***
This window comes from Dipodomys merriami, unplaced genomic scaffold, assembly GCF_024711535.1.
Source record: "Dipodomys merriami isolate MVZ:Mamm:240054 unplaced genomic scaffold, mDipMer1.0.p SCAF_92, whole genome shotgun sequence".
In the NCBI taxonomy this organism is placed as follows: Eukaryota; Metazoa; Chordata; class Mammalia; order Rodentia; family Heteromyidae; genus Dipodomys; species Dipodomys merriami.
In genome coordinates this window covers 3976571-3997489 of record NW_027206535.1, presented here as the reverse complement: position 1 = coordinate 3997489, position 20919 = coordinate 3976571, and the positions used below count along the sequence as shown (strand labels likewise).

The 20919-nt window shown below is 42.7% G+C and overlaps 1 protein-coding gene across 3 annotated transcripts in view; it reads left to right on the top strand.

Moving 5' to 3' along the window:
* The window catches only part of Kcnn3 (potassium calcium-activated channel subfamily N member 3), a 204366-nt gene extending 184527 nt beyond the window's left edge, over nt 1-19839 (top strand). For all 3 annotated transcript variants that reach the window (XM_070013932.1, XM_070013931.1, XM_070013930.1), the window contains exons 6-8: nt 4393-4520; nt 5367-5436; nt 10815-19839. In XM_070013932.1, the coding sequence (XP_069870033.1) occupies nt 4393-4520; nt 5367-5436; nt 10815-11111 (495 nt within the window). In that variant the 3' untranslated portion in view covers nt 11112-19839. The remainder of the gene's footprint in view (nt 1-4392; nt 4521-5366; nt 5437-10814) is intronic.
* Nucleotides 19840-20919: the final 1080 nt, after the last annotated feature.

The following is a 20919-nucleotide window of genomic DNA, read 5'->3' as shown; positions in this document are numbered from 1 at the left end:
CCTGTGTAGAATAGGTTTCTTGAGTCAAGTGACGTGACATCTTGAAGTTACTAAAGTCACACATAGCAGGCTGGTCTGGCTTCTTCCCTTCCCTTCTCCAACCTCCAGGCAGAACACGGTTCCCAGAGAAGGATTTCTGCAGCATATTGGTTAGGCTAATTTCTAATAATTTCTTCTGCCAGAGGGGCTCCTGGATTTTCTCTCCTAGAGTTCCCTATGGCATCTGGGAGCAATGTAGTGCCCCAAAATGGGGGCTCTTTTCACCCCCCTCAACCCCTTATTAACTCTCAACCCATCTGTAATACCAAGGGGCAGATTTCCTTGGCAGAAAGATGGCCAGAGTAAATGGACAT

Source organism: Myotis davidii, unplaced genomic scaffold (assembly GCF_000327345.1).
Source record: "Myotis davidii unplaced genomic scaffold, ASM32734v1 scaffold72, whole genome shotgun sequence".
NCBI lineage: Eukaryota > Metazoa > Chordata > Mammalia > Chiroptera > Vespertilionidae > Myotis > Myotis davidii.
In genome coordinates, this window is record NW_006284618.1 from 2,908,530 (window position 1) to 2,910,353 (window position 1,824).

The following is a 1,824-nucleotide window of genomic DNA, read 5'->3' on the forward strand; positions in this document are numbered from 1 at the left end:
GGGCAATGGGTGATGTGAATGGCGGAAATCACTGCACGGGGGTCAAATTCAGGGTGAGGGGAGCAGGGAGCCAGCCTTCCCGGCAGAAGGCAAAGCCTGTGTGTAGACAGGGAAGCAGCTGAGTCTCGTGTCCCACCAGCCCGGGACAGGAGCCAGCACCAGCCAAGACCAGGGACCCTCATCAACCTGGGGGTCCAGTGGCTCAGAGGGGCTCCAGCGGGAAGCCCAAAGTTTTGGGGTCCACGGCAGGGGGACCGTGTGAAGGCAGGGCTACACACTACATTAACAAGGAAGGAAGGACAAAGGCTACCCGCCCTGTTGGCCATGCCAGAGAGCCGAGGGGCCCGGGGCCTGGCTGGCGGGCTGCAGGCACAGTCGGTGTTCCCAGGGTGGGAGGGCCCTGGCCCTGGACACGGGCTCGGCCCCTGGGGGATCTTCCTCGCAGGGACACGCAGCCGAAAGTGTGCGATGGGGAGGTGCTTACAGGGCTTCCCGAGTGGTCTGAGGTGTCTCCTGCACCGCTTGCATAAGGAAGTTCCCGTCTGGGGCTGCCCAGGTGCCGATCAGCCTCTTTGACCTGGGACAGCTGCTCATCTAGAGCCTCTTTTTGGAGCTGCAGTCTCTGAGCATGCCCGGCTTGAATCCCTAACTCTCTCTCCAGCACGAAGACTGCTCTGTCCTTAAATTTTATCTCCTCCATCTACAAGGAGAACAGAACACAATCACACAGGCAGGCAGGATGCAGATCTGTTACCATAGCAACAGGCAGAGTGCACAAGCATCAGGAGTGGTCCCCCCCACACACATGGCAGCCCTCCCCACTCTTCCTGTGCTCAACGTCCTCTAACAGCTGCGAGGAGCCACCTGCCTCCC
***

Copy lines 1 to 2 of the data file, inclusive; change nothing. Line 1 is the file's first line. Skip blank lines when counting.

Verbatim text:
This window comes from Dipodomys merriami, unplaced genomic scaffold, assembly GCF_024711535.1.
Source record: "Dipodomys merriami isolate MVZ:Mamm:240054 unplaced genomic scaffold, mDipMer1.0.p SCAF_92, whole genome shotgun sequence".